With the recent heroin epidemic creeping its way into the teenagers of America, there have been studies on the effects of opioid usage in developing brains. It might be obvious that heroin will in no way help those on their way to becoming adults. However, it’s important we educate ourselves on how a teenager’s brain isn’t developing properly while under the influence.
Within a study published in Journal of Child & Adolescent Substance Abuse, a team of researchers has discovered the mental health damages found in heroin addicted adolescents and compared it to adolescents addicted to other substances that aren’t classified under opioids.
It’s notable that heroin addicted teens are more likely to suffer from symptoms of depression, anxiety, and an overall poor concept of their self-image. This fact alone shows that heroin use is very dangerous even outside its potentially fatal consequences. With the developing brain on such an intense substance, an addicted adolescent is preventing themselves from growing many of their psychology’s capabilities.
Teen Usage Statistics
The National Institute of Drug Abuse holds an annual survey tracking the statistics of heroin usage in teenagers between the grades of eighth and twelfth. For those interested in doing research on their own, the survey’s proper title is Monitoring the Future.
The National Institute of Drug Abuse has been running this survey since 1975 and notes that heroin use has gone up within the last decade. One of the biggest reasons for this is because purer heroin became available sometime in the 1990’s. Through that, people began smoking and snorting it rather than just injecting.
The survey will tell you that about 0.6% of twelfth and tenth graders consume heroin at least once over the course of a year. While 0.5% of eighth graders intake the substance. If we can compare these numbers to that of the 1970’s, there remains an increase. However, the Institute notes that they were only surveying needle injections up until 1995. Therefore, the team wasn’t accounting for the use of heroin with these other methods before they became popular.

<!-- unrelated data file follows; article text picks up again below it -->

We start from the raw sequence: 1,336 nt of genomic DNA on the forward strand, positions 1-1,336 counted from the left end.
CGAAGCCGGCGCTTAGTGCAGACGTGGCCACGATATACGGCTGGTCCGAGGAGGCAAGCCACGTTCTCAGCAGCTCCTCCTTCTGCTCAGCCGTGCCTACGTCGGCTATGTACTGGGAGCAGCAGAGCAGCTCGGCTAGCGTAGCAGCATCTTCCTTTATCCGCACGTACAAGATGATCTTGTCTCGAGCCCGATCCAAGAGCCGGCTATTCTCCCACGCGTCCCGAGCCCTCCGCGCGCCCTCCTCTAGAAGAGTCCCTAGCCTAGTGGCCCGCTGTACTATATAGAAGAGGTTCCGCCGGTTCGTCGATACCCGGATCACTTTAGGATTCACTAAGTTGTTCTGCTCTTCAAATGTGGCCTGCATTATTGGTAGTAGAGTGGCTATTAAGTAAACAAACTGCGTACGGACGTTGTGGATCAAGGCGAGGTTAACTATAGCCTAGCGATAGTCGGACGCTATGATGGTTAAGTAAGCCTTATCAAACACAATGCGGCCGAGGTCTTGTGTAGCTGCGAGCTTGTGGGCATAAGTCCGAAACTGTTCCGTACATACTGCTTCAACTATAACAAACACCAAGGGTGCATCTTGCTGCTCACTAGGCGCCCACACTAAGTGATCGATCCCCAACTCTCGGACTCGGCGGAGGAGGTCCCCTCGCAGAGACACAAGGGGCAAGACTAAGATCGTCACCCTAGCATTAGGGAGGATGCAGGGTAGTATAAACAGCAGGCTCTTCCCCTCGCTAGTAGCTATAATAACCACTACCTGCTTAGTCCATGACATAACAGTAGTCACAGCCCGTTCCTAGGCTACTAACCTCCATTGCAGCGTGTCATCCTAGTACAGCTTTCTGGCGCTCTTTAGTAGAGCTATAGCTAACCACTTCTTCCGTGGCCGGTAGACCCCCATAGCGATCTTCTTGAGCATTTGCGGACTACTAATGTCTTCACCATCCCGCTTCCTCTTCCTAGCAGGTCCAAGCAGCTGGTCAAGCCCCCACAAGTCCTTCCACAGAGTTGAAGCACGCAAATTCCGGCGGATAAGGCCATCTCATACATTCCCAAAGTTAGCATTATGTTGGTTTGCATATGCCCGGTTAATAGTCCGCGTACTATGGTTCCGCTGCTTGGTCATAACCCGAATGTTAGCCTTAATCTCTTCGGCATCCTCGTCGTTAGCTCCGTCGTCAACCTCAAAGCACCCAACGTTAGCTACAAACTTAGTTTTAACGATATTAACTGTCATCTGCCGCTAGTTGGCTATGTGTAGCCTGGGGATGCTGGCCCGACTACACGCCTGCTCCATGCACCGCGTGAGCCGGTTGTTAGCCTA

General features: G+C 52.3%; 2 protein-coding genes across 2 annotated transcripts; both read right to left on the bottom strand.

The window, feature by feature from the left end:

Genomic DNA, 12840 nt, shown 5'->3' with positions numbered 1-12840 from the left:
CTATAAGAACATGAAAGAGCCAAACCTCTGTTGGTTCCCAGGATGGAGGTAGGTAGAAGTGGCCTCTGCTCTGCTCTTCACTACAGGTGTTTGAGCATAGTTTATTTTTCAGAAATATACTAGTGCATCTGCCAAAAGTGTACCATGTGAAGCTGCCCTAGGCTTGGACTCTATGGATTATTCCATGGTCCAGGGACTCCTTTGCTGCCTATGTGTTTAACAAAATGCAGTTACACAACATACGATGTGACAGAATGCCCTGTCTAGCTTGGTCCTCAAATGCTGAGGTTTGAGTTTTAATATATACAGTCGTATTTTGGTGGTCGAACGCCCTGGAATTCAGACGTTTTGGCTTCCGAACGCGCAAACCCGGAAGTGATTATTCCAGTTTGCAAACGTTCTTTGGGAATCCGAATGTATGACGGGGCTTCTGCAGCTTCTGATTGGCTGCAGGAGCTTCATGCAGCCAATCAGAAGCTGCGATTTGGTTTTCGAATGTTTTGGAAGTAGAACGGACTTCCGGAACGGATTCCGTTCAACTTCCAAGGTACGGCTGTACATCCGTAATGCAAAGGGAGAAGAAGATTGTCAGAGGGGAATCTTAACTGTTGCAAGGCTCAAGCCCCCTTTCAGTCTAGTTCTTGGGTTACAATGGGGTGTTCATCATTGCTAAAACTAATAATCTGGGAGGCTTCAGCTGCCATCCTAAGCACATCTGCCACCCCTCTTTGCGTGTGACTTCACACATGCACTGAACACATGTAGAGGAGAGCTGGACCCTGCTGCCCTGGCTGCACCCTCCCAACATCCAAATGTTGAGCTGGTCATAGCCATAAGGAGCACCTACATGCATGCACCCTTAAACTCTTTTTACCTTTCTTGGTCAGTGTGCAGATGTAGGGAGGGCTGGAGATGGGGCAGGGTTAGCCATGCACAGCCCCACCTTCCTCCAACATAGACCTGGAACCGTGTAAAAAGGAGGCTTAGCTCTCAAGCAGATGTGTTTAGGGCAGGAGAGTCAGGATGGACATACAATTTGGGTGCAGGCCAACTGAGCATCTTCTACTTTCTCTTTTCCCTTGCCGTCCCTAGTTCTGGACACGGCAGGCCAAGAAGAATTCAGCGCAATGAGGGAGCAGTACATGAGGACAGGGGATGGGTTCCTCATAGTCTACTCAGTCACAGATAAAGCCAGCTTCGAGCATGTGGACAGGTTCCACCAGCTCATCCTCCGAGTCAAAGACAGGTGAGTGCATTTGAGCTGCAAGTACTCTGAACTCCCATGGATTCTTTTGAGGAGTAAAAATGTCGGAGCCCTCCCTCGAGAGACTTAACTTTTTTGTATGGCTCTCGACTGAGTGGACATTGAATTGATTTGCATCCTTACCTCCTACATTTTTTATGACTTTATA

One notable fact is even though heroin isn’t quite as favored amongst high school teens as it is in young adults, other opioid substances (mostly prescription medication) have seen an increase in popularity. In a previous blog, we mentioned how one of the most sufficient causes for heroin use is an opium addiction starting with other substances. We can link the increase of heroin use in young adults with the increase in opioid prescriptions amongst teenagers.
Effects on a Teen’s Mental Health
As mentioned earlier, the Journal of Child & Adolescent Substance Abuse conducted a survey in which they took heroin-addicted teenagers and compared them to teenagers addicted to other substances. Fifty-two of the teens were experiencing heroin addiction while sixty-eight were noted as having a non-opioid addiction.
The researchers found that those addicted to heroin were more likely to hold the traits of the following mental behaviors:
- Disruptive conduct
- Poor concept of oneself
Though these traits can be common even in non-drug users, the study concluded that there was a significant difference in attitude between heroin addicted teens and those addicted to other substances.
We can conclude that heroin has some major effects on the developing brain that teenagers should want to avoid. And though other addictions don’t seem to hold such a major threat, they still threaten heroin usage in later years. Most notably, if they are addictions of prescribed opioid substances.
If you have any questions in concern to teen heroin usage or you are looking for a treatment plan to help an addicted teenager, please give Stonewall Institute Treatment Center a call at 602-535-6468 or email us at firstname.lastname@example.org.